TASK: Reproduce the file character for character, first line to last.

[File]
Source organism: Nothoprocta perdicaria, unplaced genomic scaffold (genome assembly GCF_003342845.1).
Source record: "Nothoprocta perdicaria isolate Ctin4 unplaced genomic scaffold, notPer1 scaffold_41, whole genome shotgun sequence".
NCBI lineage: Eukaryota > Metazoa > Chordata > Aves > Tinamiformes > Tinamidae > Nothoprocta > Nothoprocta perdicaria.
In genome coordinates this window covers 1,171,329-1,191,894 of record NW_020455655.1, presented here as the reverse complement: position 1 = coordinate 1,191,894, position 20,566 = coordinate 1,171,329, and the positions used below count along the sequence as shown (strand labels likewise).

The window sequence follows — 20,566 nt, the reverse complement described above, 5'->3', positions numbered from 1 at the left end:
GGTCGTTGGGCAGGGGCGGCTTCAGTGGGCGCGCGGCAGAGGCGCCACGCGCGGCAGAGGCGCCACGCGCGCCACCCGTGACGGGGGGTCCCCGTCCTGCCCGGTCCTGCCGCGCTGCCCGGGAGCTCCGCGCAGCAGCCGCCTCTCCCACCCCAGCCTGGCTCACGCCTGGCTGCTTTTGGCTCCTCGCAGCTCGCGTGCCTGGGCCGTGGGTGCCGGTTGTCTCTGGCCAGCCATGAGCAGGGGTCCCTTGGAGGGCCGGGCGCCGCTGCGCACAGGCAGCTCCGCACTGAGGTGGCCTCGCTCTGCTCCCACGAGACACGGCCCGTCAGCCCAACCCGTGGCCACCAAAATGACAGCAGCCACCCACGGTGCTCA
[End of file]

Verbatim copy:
Source organism: Nothoprocta perdicaria, unplaced genomic scaffold (genome assembly GCF_003342845.1).
Source record: "Nothoprocta perdicaria isolate Ctin4 unplaced genomic scaffold, notPer1 scaffold_41, whole genome shotgun sequence".
NCBI lineage: Eukaryota > Metazoa > Chordata > Aves > Tinamiformes > Tinamidae > Nothoprocta > Nothoprocta perdicaria.
In genome coordinates this window covers 1,171,329-1,191,894 of record NW_020455655.1, presented here as the reverse complement: position 1 = coordinate 1,191,894, position 20,566 = coordinate 1,171,329, and the positions used below count along the sequence as shown (strand labels likewise).

The window sequence follows — 20,566 nt, the reverse complement described above, 5'->3', positions numbered from 1 at the left end:
GGTCGTTGGGCAGGGGCGGCTTCAGTGGGCGCGCGGCAGAGGCGCCACGCGCGGCAGAGGCGCCACGCGCGCCACCCGTGACGGGGGGTCCCCGTCCTGCCCGGTCCTGCCGCGCTGCCCGGGAGCTCCGCGCAGCAGCCGCCTCTCCCACCCCAGCCTGGCTCACGCCTGGCTGCTTTTGGCTCCTCGCAGCTCGCGTGCCTGGGCCGTGGGTGCCGGTTGTCTCTGGCCAGCCATGAGCAGGGGTCCCTTGGAGGGCCGGGCGCCGCTGCGCACAGGCAGCTCCGCACTGAGGTGGCCTCGCTCTGCTCCCACGAGACACGGCCCGTCAGCCCAACCCGTGGCCACCAAAATGACAGCAGCCACCCACGGTGCTCA